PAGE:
By Sam Dolfgoff (1986)
The revival of interest in anarchism has recently produced works on the ideology and history of the libertarian movement. By far, most modern writers confirm popular misconceptions about how the anarchists view the relationships of society to the state, of individual freedom and local autonomy to social order and of organization to authority. It is hoped that these brief remarks will clarify some important aspects of these problems.
The critics believe that since modern society is becoming increasingly complex and interdependent, individual freedom and local autonomy on the scale envisioned by the anarchists would fracture society by breaking it down into small, isolated, loosely related groups. In the ensuing chaos, each group would be free to do anything it pleased without regards to the rights of neighbors or the general welfare. Since modern social life is impossible without large-scale organization and such organization involves authority which the anarchists reject, it follows that anarchism as a practical theory of social regeneration is a pipe dream.
While anarchism might have worked in a relatively primitive society, they contend, its only useful role today is the negative one of curtailing the excessive encroachments of the state on individual and social freedom. While recognizing that some of the anarchist criticisms of the state are correct, the fact remains, they assert, that supreme authority, intelligently exercised, must continue to be vested in the state. They consider that the state is indissolubly linked to society and that society cannot function without the state. It is at best a blessing, and at worst a necessary evil.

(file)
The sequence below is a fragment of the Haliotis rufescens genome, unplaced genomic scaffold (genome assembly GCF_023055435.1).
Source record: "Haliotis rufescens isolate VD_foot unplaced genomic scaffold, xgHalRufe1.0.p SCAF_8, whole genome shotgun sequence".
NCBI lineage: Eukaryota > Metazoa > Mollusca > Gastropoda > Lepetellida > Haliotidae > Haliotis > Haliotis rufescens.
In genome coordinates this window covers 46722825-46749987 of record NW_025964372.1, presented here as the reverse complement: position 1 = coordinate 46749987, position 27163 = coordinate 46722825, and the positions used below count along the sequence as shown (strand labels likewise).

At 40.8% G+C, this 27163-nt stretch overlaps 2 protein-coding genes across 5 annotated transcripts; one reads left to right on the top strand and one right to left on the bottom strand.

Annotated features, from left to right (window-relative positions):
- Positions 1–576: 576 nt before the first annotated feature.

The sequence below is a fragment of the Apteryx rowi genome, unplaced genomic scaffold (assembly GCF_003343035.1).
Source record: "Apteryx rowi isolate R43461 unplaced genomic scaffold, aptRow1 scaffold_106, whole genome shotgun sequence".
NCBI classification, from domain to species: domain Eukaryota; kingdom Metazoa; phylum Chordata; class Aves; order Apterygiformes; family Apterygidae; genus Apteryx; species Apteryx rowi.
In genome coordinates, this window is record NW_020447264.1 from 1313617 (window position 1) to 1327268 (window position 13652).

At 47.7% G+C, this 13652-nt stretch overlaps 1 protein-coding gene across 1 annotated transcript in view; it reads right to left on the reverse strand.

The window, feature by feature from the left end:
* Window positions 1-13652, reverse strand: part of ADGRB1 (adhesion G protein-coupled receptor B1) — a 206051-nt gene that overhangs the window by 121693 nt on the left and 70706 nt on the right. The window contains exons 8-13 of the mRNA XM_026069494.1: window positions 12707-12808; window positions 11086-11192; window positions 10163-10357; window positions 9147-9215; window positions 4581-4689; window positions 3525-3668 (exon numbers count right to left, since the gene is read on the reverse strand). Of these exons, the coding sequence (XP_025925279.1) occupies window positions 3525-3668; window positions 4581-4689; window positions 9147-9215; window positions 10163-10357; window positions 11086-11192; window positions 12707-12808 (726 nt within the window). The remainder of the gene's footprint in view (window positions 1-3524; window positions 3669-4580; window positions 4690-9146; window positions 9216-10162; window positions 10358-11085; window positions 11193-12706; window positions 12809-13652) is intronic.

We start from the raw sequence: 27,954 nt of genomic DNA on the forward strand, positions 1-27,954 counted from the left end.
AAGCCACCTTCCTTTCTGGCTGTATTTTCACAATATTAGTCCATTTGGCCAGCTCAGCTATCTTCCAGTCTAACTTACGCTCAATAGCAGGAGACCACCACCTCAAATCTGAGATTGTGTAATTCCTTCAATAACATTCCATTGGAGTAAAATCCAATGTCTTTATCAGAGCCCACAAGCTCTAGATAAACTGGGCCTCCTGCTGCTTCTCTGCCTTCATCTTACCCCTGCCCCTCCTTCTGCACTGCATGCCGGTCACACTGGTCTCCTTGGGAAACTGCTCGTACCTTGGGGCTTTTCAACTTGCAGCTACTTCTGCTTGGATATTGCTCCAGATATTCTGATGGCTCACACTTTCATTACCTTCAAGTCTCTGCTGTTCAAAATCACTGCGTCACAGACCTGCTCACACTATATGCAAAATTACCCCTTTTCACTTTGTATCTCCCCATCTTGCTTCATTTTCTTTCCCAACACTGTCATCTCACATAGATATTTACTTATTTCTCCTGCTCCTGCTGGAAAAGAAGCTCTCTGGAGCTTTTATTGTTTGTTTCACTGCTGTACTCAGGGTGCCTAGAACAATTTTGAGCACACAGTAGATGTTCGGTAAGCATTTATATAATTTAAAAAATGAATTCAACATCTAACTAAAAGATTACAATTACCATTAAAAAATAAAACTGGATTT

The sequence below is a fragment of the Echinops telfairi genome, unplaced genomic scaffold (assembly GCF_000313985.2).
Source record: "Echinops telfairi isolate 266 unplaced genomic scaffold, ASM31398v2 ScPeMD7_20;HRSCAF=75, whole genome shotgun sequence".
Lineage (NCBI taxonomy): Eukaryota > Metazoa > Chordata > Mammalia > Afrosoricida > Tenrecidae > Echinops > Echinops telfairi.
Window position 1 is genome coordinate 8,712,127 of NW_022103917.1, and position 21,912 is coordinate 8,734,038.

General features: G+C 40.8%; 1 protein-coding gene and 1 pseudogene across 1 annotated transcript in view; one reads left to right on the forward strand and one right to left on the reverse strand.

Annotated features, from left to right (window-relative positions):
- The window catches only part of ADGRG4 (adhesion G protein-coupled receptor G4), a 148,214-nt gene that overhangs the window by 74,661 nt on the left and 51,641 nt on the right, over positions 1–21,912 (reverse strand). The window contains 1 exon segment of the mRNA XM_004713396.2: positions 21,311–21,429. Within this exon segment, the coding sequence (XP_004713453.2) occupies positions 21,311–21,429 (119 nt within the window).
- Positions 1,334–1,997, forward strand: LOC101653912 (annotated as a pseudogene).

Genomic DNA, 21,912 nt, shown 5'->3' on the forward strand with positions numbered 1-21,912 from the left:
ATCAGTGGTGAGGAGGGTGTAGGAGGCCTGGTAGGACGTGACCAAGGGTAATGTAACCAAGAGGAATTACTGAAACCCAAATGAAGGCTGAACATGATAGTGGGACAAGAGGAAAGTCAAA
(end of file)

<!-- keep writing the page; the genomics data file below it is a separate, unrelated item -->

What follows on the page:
To the anarchist, society is the association of all the people cooperating in an infinite variety of organizations for the performance and satisfaction of all mankind’s myriad individual and social needs.
The political scientist E. Barker declares:
. . . the area of society is voluntary cooperation. Its energy is that of good will. Its method that of elasticity; while the other, the state, is rather mechanical action, its energy force, its method rigidity. (Political Thought from Spencer to the Present Day, p. 67)
These ideas are in general accord with the anarchist conception of society. Kropotkin envisioned the anarchist society as
the fullest development of free association in all its aspects, in all possible degrees, and for all conceivable purposes, an ever-changing association bearing in itself the elements of its own duration and taking on the forms which at any moment best correspond to the manifold endeavors of all … we conceive the structure of society to be something which is never finally constituted …. (Encyclopedia Britannica, 1905)